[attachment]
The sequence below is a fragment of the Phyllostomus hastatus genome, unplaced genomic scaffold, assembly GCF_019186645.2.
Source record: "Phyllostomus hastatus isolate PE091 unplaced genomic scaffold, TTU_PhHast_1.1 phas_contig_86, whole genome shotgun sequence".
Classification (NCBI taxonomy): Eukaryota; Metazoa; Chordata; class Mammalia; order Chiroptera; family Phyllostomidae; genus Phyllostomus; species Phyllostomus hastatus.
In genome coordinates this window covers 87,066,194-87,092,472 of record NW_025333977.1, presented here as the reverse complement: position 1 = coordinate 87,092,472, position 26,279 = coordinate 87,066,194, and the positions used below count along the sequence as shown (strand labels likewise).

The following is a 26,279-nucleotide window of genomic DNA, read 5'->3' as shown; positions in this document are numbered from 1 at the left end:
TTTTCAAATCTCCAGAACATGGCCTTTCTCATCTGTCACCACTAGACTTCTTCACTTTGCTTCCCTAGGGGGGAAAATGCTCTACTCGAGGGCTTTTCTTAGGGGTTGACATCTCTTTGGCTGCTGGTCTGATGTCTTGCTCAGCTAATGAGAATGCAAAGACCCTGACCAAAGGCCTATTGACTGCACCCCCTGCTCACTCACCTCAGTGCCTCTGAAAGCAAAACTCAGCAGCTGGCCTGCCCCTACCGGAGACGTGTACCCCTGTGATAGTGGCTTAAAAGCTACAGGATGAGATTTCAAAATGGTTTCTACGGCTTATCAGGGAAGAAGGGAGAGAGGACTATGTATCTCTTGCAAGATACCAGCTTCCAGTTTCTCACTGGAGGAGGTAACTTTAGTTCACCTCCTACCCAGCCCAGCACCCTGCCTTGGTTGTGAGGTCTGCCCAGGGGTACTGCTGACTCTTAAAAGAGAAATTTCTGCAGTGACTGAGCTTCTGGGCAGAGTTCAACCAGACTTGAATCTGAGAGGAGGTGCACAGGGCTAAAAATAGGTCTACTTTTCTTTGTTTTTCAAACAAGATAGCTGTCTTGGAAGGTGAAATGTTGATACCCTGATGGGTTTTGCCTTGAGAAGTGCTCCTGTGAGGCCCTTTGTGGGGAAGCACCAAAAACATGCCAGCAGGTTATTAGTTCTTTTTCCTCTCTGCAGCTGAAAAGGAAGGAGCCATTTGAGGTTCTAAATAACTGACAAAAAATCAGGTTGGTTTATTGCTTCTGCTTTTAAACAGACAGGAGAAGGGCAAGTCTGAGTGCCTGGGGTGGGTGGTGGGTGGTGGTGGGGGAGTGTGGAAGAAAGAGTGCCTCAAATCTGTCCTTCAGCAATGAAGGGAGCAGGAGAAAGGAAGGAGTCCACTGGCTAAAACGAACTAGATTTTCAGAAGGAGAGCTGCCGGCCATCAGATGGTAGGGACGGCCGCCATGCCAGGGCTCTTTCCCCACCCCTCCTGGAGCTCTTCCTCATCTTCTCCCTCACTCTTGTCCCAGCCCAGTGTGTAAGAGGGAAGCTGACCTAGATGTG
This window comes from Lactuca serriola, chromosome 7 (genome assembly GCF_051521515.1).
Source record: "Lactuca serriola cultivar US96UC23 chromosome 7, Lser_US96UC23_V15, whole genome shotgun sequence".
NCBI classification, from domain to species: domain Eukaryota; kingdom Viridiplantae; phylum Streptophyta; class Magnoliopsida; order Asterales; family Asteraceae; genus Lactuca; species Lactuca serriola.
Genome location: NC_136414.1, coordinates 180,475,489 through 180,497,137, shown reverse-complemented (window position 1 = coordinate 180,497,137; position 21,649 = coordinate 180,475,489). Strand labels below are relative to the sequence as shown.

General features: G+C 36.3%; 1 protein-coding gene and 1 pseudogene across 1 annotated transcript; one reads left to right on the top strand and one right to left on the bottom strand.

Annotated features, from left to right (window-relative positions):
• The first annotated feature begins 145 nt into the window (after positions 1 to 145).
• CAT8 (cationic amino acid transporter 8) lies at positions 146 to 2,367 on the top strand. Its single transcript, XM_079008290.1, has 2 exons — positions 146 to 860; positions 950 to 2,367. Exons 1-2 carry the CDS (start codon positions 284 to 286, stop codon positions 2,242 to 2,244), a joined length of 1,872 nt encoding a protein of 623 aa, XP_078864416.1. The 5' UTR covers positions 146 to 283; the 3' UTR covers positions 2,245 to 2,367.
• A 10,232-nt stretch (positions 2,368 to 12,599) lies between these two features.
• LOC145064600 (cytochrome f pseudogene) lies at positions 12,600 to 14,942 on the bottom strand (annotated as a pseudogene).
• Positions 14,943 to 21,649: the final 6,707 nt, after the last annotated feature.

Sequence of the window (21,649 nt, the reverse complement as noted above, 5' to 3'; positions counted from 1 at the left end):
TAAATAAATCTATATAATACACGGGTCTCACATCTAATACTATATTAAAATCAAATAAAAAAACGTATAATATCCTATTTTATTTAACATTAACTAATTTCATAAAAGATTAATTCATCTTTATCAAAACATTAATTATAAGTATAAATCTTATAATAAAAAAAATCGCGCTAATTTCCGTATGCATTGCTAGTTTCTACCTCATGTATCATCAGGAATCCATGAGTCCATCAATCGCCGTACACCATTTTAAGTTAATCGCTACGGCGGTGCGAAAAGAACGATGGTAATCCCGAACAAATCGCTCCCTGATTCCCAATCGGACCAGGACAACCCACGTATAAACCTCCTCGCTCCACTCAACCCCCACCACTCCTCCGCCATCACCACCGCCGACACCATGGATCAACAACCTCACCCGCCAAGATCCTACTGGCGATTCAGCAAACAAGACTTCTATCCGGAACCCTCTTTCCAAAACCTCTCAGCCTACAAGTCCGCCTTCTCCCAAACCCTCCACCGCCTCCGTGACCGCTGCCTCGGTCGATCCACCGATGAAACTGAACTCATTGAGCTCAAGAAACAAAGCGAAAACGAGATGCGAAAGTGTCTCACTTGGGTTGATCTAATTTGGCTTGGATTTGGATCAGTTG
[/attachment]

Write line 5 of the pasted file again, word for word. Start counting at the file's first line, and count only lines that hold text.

The following is a 26,279-nucleotide window of genomic DNA, read 5'->3' as shown; positions in this document are numbered from 1 at the left end: